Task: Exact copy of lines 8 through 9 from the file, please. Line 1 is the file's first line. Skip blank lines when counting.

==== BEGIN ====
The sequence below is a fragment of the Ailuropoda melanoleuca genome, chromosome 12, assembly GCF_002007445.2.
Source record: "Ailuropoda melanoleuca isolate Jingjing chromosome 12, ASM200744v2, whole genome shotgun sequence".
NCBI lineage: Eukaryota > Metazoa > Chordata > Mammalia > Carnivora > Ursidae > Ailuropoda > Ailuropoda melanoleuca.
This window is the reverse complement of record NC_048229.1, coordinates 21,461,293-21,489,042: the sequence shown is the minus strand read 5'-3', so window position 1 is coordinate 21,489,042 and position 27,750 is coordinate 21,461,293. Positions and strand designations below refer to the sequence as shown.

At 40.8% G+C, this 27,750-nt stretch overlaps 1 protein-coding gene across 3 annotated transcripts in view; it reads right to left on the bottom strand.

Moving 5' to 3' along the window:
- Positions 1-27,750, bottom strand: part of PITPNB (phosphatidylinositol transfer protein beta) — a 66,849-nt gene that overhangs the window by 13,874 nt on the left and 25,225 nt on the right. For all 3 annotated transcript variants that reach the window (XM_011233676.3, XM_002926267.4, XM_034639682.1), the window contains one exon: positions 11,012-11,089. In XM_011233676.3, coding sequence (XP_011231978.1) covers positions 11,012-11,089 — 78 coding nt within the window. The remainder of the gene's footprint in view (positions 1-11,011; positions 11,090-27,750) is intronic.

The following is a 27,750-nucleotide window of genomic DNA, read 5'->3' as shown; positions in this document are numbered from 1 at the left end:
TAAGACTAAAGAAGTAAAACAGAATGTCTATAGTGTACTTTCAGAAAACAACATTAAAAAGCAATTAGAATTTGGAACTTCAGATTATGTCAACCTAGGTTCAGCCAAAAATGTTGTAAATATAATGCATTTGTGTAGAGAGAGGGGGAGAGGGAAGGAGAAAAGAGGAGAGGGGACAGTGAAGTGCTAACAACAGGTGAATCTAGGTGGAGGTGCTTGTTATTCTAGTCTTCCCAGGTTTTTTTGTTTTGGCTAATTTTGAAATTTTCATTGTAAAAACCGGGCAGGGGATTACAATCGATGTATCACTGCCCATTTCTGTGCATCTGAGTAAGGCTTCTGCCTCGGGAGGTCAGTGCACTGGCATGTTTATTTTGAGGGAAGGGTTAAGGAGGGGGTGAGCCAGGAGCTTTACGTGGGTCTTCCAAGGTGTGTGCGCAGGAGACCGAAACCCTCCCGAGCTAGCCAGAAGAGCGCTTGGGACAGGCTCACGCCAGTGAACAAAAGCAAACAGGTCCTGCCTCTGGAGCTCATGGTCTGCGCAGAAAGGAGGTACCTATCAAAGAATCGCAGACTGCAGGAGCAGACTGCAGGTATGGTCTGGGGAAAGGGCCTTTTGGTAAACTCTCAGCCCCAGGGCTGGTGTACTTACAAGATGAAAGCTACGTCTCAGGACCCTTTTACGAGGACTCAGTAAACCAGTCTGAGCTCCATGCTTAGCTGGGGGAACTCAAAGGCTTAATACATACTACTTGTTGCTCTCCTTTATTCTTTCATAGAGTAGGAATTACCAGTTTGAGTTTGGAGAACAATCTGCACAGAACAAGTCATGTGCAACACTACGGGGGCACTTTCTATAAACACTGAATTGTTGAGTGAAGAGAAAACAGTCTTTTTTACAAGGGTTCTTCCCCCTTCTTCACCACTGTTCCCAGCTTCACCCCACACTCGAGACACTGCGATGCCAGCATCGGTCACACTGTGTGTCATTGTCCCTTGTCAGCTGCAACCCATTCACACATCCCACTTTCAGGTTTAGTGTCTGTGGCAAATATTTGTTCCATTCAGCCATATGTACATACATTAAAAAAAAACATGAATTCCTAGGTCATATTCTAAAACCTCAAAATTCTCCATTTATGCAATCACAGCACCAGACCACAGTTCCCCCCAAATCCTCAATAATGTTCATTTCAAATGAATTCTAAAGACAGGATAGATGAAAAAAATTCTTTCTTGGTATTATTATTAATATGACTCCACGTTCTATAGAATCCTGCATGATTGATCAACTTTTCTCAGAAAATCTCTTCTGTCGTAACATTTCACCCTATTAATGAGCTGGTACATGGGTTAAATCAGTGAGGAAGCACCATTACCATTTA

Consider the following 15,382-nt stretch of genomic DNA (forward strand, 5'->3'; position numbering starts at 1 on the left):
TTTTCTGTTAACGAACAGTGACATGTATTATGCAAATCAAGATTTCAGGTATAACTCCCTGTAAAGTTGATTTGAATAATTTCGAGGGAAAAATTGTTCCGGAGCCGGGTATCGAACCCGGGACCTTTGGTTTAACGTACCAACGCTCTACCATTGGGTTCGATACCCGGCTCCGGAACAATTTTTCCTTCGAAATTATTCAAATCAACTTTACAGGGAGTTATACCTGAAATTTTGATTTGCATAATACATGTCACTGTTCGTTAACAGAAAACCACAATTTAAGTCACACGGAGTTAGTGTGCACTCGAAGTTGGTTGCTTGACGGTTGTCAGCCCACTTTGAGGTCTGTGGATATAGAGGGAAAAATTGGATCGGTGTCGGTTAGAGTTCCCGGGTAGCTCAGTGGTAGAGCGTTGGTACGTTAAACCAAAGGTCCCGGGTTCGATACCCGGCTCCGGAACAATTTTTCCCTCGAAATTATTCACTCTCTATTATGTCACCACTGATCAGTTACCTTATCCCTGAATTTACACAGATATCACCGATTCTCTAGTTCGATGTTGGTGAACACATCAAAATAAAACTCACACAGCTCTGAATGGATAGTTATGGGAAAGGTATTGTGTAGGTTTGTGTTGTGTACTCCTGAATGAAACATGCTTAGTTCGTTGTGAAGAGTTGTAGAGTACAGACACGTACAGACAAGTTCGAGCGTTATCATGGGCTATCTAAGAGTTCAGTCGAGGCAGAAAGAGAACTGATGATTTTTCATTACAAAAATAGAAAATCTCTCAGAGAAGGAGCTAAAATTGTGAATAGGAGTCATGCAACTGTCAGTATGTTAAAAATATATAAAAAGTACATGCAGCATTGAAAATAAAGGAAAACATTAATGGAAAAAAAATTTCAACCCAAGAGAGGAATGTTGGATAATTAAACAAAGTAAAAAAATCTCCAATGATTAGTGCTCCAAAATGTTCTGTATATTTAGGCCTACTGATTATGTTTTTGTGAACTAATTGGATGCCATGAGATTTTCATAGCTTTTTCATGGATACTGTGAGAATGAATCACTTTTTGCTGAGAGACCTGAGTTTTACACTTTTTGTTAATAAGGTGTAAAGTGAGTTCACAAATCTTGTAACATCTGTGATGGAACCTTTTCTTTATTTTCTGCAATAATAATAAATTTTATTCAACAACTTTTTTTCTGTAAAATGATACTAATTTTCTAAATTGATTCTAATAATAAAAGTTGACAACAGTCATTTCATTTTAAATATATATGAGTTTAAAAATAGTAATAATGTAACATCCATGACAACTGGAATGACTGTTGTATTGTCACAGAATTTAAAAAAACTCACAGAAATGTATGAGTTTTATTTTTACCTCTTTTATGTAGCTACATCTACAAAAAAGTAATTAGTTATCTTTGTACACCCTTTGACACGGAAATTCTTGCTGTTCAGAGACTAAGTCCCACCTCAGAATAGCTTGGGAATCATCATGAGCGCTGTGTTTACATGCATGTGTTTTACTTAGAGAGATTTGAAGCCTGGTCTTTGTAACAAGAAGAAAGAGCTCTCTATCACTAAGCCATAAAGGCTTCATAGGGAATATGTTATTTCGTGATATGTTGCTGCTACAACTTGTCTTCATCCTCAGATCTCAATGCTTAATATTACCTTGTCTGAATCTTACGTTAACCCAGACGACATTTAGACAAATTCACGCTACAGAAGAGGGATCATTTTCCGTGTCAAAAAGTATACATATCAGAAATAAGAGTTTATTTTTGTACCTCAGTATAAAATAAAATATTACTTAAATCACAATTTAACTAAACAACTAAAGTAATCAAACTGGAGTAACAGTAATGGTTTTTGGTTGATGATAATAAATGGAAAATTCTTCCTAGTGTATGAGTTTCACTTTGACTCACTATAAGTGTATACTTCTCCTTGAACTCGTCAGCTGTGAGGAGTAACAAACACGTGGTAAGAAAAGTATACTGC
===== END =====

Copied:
The following is a 27,750-nucleotide window of genomic DNA, read 5'->3' as shown; positions in this document are numbered from 1 at the left end:
TAAGACTAAAGAAGTAAAACAGAATGTCTATAGTGTACTTTCAGAAAACAACATTAAAAAGCAATTAGAATTTGGAACTTCAGATTATGTCAACCTAGGTTCAGCCAAAAATGTTGTAAATATAATGCATTTGTGTAGAGAGAGGGGGAGAGGGAAGGAGAAAAGAGGAGAGGGGACAGTGAAGTGCTAACAACAGGTGAATCTAGGTGGAGGTGCTTGTTATTCTAGTCTTCCCAGGTTTTTTTGTTTTGGCTAATTTTGAAATTTTCATTGTAAAAACCGGGCAGGGGATTACAATCGATGTATCACTGCCCATTTCTGTGCATCTGAGTAAGGCTTCTGCCTCGGGAGGTCAGTGCACTGGCATGTTTATTTTGAGGGAAGGGTTAAGGAGGGGGTGAGCCAGGAGCTTTACGTGGGTCTTCCAAGGTGTGTGCGCAGGAGACCGAAACCCTCCCGAGCTAGCCAGAAGAGCGCTTGGGACAGGCTCACGCCAGTGAACAAAAGCAAACAGGTCCTGCCTCTGGAGCTCATGGTCTGCGCAGAAAGGAGGTACCTATCAAAGAATCGCAGACTGCAGGAGCAGACTGCAGGTATGGTCTGGGGAAAGGGCCTTTTGGTAAACTCTCAGCCCCAGGGCTGGTGTACTTACAAGATGAAAGCTACGTCTCAGGACCCTTTTACGAGGACTCAGTAAACCAGTCTGAGCTCCATGCTTAGCTGGGGGAACTCAAAGGCTTAATACATACTACTTGTTGCTCTCCTTTATTCTTTCATAGAGTAGGAATTACCAGTTTGAGTTTGGAGAACAATCTGCACAGAACAAGTCATGTGCAACACTACGGGGGCACTTTCTATAAACACTGAATTGTTGAGTGAAGAGAAAACAGTCTTTTTTACAAGGGTTCTTCCCCCTTCTTCACCACTGTTCCCAGCTTCACCCCACACTCGAGACACTGCGATGCCAGCATCGGTCACACTGTGTGTCATTGTCCCTTGTCAGCTGCAACCCATTCACACATCCCACTTTCAGGTTTAGTGTCTGTGGCAAATATTTGTTCCATTCAGCCATATGTACATACATTAAAAAAAAACATGAATTCCTAGGTCATATTCTAAAACCTCAAAATTCTCCATTTATGCAATCACAGCACCAGACCACAGTTCCCCCCAAATCCTCAATAATGTTCATTTCAAATGAATTCTAAAGACAGGATAGATGAAAAAAATTCTTTCTTGGTATTATTATTAATATGACTCCACGTTCTATAGAATCCTGCATGATTGATCAACTTTTCTCAGAAAATCTCTTCTGTCGTAACATTTCACCCTATTAATGAGCTGGTACATGGGTTAAATCAGTGAGGAAGCACCATTACCATTTA